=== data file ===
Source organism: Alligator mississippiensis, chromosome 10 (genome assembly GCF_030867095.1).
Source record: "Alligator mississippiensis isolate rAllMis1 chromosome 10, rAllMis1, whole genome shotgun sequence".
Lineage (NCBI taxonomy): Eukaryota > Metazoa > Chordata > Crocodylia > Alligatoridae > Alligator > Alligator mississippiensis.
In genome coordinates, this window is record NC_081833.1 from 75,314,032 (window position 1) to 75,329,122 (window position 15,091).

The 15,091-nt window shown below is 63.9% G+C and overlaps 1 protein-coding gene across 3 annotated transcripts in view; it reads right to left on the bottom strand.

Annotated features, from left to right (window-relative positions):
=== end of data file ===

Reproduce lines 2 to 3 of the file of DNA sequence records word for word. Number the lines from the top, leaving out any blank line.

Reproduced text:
Source record: "Alligator mississippiensis isolate rAllMis1 chromosome 10, rAllMis1, whole genome shotgun sequence".
Lineage (NCBI taxonomy): Eukaryota > Metazoa > Chordata > Crocodylia > Alligatoridae > Alligator > Alligator mississippiensis.